national indicator system that could: 

Inform strategic planning: 

Enhance performance and accountability reporting: 

Inform congressional oversight and decision making: 

Facilitate oversight, and stimulate greater citizen engagement: 

The Benefits of Key National Indicators: 

With access to solid facts and results-based information, we increase 
our chances of: 

Developing well-framed questions: 

Conducting appropriate analyses: 

Making good decisions: 

Arriving at effective solutions: 

Creating transparency and accountability for results: 

Bottom line: By adopting key national indicators, we'll be able to 
generate quality information that can help individuals, institutions, 
and nations accelerate progress and make better choices when it comes 
to their futures: 

Criteria for Key National Indicators: 

Achieving success in developing key national indicator systems will 
require the combined efforts of many parties overtime: 

Any key national system's design should incorporate indicators that 

Reasonably comprehensive; 

[End of table] 

Key National Indicators: Supreme Audit Institutions Are Well Positioned 
to Help: 

Accountability Organization Maturity Model: 

Facilitating Foresight: 
Increasing Insight: 
Enhancing Economy Efficiency, Ethics, Equity, and Effectiveness: 
Assuring Accountability: 
Combating Corruption:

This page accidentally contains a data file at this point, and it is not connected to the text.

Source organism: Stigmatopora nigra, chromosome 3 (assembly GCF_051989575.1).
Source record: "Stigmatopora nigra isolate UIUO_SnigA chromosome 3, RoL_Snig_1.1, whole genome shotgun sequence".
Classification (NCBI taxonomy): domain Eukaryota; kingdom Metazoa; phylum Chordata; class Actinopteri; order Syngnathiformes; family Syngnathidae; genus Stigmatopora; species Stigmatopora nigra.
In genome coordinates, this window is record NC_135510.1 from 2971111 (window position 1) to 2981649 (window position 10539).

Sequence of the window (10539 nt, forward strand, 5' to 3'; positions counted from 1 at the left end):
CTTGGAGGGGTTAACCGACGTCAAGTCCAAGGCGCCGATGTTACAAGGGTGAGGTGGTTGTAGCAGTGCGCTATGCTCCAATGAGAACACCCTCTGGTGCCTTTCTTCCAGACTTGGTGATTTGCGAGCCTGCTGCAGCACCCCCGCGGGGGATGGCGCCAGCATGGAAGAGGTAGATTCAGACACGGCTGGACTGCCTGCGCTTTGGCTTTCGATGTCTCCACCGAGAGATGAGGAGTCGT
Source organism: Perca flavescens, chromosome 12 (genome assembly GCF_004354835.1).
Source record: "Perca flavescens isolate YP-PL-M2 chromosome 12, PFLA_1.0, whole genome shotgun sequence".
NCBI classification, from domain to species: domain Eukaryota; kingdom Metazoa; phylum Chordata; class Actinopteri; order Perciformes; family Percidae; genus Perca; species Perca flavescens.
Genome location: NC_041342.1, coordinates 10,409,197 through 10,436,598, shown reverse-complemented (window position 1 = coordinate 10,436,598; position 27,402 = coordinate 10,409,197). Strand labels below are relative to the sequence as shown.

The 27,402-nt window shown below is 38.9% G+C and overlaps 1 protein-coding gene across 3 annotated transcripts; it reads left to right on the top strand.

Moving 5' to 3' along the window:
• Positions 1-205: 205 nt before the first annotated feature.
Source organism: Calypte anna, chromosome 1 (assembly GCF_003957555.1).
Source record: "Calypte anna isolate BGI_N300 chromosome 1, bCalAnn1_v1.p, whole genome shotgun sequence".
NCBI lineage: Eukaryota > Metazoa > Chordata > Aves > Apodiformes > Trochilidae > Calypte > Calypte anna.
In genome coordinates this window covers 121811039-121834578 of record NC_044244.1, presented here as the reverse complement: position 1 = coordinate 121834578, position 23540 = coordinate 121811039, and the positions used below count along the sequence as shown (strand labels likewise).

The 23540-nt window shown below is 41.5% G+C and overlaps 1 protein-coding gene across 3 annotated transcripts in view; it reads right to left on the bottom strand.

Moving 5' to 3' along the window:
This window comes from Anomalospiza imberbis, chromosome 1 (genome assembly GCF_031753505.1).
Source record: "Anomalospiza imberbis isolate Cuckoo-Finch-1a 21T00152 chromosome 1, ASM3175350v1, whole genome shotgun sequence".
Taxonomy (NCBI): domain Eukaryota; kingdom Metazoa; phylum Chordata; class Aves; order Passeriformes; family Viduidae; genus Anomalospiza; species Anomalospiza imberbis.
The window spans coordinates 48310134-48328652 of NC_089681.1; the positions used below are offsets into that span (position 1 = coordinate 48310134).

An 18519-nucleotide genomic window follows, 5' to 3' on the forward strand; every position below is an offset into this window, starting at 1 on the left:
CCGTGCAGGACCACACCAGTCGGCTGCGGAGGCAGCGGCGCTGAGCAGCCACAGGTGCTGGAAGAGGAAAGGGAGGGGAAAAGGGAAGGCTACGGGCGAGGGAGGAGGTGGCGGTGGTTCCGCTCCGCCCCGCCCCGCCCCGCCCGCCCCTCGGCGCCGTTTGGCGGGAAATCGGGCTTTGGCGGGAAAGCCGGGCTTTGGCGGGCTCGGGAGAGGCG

Source: GAO. 

[End of Model] 

The Role of SAls & International Organizations in Developing Indicator 

International organizations, such as DECD and INTOSAI have begun 
actively promoting the development and application of key indicators: 

The U.N., World Bank, INTOSAI, INCOSAI, and OECD have held or are 
planning forums on indicator systems (e.g., Palermo, Italy in November 
2004 and Istanbul, Turkey in n June 2007): 

GAO has played a significant role in fostering the development of 
indicators domestically: 

GAO Reports Related to Key National Indicators: 

On February 27, 2003, GAO, in cooperation with the National Academies, 
hosted a forum and published: Forum on Key National Indicators: 
Assessing the Nation's Position and Progress (GAO-03- 672SP): 

On November 10, 2004, GAO published: Informing Our Nation: Improving 
How to Understand and Assess the USA's Position and Progress (GAO-05- 

On November 17, 2004, GAO published: Environmental Indicators: Better 
Coordination Is Needed to Develop Environmental Indicator Sets That 
Inform Decisions (GAO-05-52): 

GAO Findings Related to Key Environmental Indicators: 

GAO has consistently reported on the: 

Lack of quality information needed to understand the state of the 
nation's environment: 

Extent of compliance by the regulated community , and the need to